Conclusion: In our case series of pediatric patients with HHT, who underwent embolotherapy of PAVMs, there was a high rate of recurrence of PAVMs after embolotherapy. Given the high rate of recurrence and the low rate of complications in asymptomatic HHT pediatric patients, this should factor into risk-benefit analysis when deciding which patients to screen and treat, particularly in the asymptomatic patient.
    Case Report
    Haydar Yasa* and Furuzan Aktug
    The incidence of multiple fistulas within all coronary arteriovenous fistulas varies between 10.7% and 16%. Double coronary-arteriovenous fistulas originating from a coronary artery are much less common. In this study, we present a double fistula originating from left anterior descending coronary artery and communicating with main pulmonary artery.
    A 72-year-old female patient was admitted to our clinic with complaints of chest pain and shortness of breath with progressive exertion. Coronary angiography revealed the presence of a double fistula originating from the LAD and a major pulmonary arterial drainage. Median sternotomy was performed. From the LAD proximal segment, two A-V fistulas with fragile tissue at the origin and connecting to the mid portion of the main pulmonary artery were identified. LAD exit site - pulmonary arterial entry site identified. Exit locations and access sites were ligated with 5.0 prolene. No electrocardiographic and hemodynamic changes were detected. Several other vascular structures on the pulmonary artery were separately sutured.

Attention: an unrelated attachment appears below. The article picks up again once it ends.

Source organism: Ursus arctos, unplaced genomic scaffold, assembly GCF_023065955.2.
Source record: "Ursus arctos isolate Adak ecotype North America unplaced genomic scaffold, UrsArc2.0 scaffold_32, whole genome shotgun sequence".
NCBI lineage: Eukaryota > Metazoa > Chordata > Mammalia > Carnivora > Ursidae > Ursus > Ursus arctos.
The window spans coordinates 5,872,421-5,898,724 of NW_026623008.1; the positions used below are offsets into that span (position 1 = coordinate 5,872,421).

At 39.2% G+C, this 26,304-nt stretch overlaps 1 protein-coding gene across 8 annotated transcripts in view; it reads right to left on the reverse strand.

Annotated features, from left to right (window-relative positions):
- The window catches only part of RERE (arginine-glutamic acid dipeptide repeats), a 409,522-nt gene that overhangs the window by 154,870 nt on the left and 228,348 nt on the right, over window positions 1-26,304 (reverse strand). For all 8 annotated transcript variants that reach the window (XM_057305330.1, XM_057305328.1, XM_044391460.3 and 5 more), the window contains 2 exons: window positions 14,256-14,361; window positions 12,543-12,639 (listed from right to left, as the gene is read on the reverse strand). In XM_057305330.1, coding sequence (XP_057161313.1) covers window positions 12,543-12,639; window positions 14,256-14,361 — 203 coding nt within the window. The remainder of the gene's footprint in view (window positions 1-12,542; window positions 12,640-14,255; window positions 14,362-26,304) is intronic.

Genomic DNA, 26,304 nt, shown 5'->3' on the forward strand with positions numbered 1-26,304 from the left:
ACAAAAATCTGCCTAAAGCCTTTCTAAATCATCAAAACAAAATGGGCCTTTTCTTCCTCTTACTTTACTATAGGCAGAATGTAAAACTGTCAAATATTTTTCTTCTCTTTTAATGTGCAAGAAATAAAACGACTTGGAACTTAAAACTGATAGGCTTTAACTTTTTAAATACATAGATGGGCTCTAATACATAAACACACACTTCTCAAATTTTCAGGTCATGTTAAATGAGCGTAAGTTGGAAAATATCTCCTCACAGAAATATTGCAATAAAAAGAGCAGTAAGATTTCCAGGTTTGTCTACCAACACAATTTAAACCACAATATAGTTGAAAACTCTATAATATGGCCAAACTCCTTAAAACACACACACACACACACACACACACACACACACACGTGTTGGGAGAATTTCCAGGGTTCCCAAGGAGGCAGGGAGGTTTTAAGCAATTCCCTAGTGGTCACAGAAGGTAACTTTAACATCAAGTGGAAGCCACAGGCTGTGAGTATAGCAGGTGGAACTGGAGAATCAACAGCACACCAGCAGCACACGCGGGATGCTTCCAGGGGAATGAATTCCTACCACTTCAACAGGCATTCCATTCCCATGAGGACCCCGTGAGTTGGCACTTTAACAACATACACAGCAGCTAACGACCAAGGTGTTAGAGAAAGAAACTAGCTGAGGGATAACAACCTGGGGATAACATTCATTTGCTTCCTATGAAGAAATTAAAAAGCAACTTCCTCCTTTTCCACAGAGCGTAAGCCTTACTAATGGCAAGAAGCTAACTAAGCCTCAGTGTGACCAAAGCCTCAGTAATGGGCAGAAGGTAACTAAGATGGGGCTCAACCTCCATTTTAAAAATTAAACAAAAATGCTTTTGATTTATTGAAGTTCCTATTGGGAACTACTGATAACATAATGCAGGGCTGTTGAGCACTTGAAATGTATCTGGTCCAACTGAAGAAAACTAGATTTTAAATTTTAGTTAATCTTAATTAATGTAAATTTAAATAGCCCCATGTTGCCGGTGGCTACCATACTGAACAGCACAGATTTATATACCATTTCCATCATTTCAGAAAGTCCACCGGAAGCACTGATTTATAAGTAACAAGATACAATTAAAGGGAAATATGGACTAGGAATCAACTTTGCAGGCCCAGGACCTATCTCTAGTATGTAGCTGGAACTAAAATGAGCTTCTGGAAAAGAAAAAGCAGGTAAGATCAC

Clinical Image
    Pasquale Zamboli* and Massimo Punzi